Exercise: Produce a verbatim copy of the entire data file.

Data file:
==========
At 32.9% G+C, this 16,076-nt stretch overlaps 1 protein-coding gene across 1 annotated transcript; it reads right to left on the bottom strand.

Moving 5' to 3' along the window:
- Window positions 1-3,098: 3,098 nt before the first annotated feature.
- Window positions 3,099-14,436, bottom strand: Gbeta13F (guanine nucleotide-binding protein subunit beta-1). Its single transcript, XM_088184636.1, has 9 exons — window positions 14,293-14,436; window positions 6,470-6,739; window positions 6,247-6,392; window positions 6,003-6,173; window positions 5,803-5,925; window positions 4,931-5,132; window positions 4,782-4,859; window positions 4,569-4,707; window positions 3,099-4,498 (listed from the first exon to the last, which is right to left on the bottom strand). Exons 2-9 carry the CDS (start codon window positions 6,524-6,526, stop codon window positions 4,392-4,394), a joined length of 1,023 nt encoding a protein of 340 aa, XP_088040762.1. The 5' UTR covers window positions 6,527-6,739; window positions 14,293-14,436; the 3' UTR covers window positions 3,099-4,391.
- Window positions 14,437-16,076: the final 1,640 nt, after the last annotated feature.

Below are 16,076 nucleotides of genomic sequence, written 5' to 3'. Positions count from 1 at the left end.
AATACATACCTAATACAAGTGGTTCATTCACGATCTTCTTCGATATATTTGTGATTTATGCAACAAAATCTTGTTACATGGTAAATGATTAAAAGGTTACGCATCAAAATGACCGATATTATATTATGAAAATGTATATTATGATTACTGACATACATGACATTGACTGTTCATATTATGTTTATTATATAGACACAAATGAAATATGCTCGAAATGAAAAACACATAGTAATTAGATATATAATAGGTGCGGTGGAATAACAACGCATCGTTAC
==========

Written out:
At 32.9% G+C, this 16,076-nt stretch overlaps 1 protein-coding gene across 1 annotated transcript; it reads right to left on the bottom strand.

Moving 5' to 3' along the window:
- Window positions 1-3,098: 3,098 nt before the first annotated feature.
- Window positions 3,099-14,436, bottom strand: Gbeta13F (guanine nucleotide-binding protein subunit beta-1). Its single transcript, XM_088184636.1, has 9 exons — window positions 14,293-14,436; window positions 6,470-6,739; window positions 6,247-6,392; window positions 6,003-6,173; window positions 5,803-5,925; window positions 4,931-5,132; window positions 4,782-4,859; window positions 4,569-4,707; window positions 3,099-4,498 (listed from the first exon to the last, which is right to left on the bottom strand). Exons 2-9 carry the CDS (start codon window positions 6,524-6,526, stop codon window positions 4,392-4,394), a joined length of 1,023 nt encoding a protein of 340 aa, XP_088040762.1. The 5' UTR covers window positions 6,527-6,739; window positions 14,293-14,436; the 3' UTR covers window positions 3,099-4,391.
- Window positions 14,437-16,076: the final 1,640 nt, after the last annotated feature.

Below are 16,076 nucleotides of genomic sequence, written 5' to 3'. Positions count from 1 at the left end.
AATACATACCTAATACAAGTGGTTCATTCACGATCTTCTTCGATATATTTGTGATTTATGCAACAAAATCTTGTTACATGGTAAATGATTAAAAGGTTACGCATCAAAATGACCGATATTATATTATGAAAATGTATATTATGATTACTGACATACATGACATTGACTGTTCATATTATGTTTATTATATAGACACAAATGAAATATGCTCGAAATGAAAAACACATAGTAATTAGATATATAATAGGTGCGGTGGAATAACAACGCATCGTTAC